Here are three common concerns—largely misconceptions—and my reactions to them:

1) You don't have mentors or teachers at a startup.

The people you will learn from at a startup will have a different profile than the senior leadership team at a big organization. However, you'll learn different things from them — including creative problem solving and how to build something new. You'll also have significantly more access to company leadership at a startup — meaning your voice will be heard, and you'll get feedback from very smart people.

I don’t want to minimize the value of a mentor. A good mentor, especially early in a career, can play a key role in guiding and advising. If you find yourself at a startup where there is not a suitable mentor, you should look outside of the organization to find the right coach. (We are all responsible for our own betterment and need to take initiative to facilitate personal and professional growth.)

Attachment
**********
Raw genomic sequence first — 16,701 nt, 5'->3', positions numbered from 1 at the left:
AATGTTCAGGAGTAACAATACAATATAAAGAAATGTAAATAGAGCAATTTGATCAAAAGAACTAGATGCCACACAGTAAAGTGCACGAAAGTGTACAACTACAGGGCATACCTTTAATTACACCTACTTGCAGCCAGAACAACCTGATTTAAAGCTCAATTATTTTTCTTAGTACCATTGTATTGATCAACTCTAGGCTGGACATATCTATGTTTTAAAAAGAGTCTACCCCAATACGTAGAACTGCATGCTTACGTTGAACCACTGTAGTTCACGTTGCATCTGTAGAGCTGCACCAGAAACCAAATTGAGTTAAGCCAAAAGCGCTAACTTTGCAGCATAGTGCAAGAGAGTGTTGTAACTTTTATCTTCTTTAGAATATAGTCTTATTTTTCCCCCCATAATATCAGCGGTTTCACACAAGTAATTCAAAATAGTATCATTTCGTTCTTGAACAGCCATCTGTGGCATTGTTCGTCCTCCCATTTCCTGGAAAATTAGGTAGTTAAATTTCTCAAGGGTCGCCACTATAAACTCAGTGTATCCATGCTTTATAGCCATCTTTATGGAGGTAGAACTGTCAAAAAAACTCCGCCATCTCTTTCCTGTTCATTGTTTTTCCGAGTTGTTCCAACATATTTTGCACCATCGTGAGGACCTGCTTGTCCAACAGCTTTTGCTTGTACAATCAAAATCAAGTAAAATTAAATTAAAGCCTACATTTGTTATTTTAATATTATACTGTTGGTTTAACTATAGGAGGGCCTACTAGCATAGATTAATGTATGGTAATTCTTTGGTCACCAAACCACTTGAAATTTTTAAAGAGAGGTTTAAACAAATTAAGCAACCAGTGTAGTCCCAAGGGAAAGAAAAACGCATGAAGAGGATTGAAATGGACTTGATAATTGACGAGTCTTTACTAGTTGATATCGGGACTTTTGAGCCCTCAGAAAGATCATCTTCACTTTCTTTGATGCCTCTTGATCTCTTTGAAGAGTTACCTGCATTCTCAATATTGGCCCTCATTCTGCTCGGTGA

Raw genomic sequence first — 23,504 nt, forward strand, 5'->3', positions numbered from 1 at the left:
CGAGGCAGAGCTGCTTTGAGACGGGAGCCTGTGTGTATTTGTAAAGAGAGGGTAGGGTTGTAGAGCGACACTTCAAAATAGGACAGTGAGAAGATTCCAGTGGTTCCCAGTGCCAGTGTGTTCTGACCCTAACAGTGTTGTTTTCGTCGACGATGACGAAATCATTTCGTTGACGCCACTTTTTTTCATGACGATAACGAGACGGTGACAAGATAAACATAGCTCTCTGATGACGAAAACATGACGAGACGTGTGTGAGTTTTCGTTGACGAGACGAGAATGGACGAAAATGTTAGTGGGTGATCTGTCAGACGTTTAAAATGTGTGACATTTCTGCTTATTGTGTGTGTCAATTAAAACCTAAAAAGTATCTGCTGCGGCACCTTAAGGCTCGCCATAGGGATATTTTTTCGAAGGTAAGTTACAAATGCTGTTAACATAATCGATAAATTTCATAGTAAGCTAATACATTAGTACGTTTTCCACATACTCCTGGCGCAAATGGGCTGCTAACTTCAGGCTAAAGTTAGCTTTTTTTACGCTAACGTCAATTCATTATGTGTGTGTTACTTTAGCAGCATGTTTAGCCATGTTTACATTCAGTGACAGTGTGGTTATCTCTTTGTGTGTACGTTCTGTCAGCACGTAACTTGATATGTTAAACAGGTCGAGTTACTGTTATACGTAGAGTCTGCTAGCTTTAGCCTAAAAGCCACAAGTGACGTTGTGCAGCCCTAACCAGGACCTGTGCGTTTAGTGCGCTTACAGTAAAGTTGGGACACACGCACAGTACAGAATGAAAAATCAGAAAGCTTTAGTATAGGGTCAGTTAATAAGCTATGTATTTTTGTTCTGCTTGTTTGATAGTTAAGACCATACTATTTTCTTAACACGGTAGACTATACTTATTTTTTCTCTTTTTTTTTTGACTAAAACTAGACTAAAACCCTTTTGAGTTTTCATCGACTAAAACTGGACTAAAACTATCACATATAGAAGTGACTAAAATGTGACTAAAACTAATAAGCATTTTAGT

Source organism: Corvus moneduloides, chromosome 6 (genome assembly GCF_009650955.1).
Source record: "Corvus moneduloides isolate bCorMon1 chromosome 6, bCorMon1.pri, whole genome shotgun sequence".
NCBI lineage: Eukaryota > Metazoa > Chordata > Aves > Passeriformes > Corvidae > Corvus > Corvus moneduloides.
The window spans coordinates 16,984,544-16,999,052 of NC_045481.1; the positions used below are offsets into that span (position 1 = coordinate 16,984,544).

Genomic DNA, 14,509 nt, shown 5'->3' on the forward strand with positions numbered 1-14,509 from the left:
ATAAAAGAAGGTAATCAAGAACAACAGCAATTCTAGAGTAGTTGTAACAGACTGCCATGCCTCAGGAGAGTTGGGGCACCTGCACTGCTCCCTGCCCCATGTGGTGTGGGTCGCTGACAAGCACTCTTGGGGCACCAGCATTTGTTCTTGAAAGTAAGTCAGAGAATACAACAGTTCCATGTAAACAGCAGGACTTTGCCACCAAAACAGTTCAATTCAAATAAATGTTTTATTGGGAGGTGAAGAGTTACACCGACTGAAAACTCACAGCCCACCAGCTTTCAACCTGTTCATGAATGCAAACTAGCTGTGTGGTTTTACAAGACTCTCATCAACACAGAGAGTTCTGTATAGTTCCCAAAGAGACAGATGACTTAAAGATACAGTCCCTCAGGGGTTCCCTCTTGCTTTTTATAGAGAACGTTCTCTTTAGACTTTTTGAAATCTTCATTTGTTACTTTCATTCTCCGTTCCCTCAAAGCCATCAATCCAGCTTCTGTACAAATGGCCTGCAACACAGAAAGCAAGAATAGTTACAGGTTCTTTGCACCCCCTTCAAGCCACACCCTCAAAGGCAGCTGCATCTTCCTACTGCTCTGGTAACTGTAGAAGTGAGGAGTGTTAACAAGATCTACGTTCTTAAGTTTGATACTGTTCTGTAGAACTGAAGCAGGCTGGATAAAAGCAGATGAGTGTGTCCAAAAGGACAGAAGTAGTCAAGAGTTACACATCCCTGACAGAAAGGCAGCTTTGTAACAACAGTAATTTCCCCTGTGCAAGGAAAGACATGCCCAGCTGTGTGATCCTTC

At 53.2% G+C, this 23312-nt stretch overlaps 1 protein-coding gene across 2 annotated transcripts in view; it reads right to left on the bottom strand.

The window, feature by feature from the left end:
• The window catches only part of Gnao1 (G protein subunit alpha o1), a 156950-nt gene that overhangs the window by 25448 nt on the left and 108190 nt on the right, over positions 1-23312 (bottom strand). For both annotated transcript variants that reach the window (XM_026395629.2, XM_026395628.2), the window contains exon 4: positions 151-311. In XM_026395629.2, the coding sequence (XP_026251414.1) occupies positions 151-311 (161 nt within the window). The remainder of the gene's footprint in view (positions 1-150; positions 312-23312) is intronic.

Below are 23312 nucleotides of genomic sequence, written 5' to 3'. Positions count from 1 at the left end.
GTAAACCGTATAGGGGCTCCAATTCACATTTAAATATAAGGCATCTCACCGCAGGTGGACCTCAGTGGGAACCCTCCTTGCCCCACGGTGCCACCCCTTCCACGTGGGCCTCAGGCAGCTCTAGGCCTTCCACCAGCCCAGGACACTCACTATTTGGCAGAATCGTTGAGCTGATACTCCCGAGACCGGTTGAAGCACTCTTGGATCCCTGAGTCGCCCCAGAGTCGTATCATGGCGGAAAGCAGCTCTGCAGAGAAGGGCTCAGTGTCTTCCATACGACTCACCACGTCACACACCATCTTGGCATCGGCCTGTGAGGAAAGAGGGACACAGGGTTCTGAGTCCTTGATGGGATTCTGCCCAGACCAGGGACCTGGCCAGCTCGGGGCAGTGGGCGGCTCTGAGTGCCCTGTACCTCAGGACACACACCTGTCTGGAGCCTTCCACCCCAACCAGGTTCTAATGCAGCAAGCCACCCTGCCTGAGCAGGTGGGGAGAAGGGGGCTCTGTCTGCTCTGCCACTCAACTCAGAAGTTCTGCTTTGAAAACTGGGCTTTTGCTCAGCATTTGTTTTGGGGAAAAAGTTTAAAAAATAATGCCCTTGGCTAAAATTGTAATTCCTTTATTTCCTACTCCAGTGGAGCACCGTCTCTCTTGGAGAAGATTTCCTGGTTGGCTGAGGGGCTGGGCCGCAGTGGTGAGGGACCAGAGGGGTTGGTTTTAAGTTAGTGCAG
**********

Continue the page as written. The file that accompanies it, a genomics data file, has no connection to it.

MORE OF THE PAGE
2) There's no set path for advancement.

At larger firms, there is often a clear career progression, with multiple check points along the way. Performance reviews are frequent and feedback is regularly given and received.

While there is not a clear path for promotion and advancement at a startup, that doesn’t mean that you won’t have set goals and receive constructive feedback. In fact, it’s likely quite the opposite. If you think of a startup as a "test kitchen", there are always a dozen different initiatives at work, and they’ll pick up steam or slow down based on how they are performing. As you drive results and show progress, you’ll quickly assume more responsibility and leadership—and the promotion that comes from doing more.